But aren't I allowed to respond? In the post that apparently makes me impossible to debate with, I quoted some of Tom's words directly and used some of his own statistics to demonstrate that the people he says "resent there being such an animal as a professional folk musician" must be a very small and unimportant minority.

Where is the bullying in that?

I have said that he has made sweeping, damning and unsupported statements about the folk scene and I stand by that. Is it too much to ask him to justify those statements?


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Subject: RE: Earning a living in Folk
From: GUEST,Tom Bliss
Date: 01 Jul 08 - 01:02 PM

Sorry everyone - it's happening again and though I care not one jot what Mr Creer thinks of me or my opinions, I feel I have a duty to explain that it was not this one post which made me unwilling to debate with him. I simply cannot follow his train of thought nor he mine.

As an example, you may note the way my views about some (often anonymous) posters who tend to be nasty about trade musicians (none of whom are club organisers - at least I doubt it VERY much!) and none of whom are probably even reading this thread, have somehow been entangled with some general statistics I've offered concerning the number of gigs available for working musicians.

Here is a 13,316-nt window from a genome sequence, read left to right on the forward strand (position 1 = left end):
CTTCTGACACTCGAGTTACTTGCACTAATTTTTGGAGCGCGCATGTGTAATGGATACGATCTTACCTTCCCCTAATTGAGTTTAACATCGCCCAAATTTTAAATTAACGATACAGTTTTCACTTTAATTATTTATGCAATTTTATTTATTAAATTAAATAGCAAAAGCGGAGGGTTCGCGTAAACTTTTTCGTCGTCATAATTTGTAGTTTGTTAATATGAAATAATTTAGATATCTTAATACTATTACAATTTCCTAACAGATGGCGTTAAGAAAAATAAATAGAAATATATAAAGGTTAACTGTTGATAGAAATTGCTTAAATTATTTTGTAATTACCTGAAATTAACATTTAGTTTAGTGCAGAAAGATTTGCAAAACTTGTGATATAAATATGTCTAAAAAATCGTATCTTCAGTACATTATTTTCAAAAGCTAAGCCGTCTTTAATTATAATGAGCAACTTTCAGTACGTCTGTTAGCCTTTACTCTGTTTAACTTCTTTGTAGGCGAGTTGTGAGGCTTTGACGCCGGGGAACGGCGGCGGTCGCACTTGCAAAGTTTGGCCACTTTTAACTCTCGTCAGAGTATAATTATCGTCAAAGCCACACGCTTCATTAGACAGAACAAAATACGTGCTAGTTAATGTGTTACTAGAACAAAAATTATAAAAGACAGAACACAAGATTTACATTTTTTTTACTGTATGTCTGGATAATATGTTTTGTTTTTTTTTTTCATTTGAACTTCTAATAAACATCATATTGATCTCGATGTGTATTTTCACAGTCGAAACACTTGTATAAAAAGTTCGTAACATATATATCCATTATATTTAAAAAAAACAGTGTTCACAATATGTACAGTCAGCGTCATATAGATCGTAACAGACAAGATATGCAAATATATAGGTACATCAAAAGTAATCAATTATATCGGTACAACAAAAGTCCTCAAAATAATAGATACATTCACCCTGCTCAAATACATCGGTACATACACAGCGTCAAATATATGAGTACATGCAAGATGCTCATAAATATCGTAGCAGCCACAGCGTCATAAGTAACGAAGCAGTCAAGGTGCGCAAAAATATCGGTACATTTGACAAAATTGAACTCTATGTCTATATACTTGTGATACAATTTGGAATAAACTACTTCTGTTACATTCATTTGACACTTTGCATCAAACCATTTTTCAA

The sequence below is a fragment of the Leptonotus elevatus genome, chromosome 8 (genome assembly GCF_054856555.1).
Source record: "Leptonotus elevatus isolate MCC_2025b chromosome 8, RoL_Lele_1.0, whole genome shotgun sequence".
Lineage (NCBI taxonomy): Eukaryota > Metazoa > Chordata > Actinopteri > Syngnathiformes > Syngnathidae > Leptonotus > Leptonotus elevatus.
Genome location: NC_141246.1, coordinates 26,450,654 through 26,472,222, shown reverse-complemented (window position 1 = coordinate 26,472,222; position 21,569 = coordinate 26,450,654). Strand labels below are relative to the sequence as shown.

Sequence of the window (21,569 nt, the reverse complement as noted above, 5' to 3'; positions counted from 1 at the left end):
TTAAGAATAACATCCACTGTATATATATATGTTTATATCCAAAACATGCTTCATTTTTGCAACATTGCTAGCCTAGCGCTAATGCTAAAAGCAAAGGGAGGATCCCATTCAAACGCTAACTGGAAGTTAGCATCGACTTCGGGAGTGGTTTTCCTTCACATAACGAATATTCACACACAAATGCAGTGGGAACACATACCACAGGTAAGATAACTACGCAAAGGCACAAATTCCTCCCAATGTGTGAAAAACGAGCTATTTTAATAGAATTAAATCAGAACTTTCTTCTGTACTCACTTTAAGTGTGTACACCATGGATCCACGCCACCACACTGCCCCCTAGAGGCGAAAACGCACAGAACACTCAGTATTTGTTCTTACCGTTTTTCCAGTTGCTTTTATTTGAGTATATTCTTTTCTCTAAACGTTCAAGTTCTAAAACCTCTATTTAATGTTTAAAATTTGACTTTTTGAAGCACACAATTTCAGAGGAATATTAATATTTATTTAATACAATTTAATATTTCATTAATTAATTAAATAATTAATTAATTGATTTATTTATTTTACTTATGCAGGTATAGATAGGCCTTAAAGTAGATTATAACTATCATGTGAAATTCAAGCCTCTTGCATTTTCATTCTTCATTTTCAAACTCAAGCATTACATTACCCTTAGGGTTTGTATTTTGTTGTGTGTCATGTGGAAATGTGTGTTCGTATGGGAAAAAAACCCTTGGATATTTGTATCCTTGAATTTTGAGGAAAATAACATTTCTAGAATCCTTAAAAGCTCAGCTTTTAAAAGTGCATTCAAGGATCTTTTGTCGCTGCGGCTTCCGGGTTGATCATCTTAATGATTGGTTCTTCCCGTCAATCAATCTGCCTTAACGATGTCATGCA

Obviously trying to unpick that sort of argument is only going to lead to tears, and I do need to go and chop some onions anyway.

Great shame, because I usually enjoy a good debate, and there's been some useful stuff in this thread.

I do hope everyone else understands what I've been on about. And I think you do :-)

Tom


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Subject: RE: Earning a living in Folk
From: Banjiman
Date: 01 Jul 08 - 01:05 PM

Quote from TheSnail:

"but I can't help feeling that some of the opinions they (TB & JK)express are damaging to their own interests"

So what are you saying here? Sorry you won't be booking Tom (we had him, he's pretty good for a beginner..........hee, hee, hee), glad you would book John.


Quote from ESAM quoting you:

""But watch your step or I'll tell the good people of Mudcaster who you really are and the folk vigilantes will be after you."

Not entirely sure how to take this. I'm hoping it's humour..."

You and I both know that there is more to this, I'm pretty sure that ESAM feels pretty nervous as a result of your threat.

You have the perfect right to respond however you want.....as do I, as do you.....oh no, we're going round in circles again!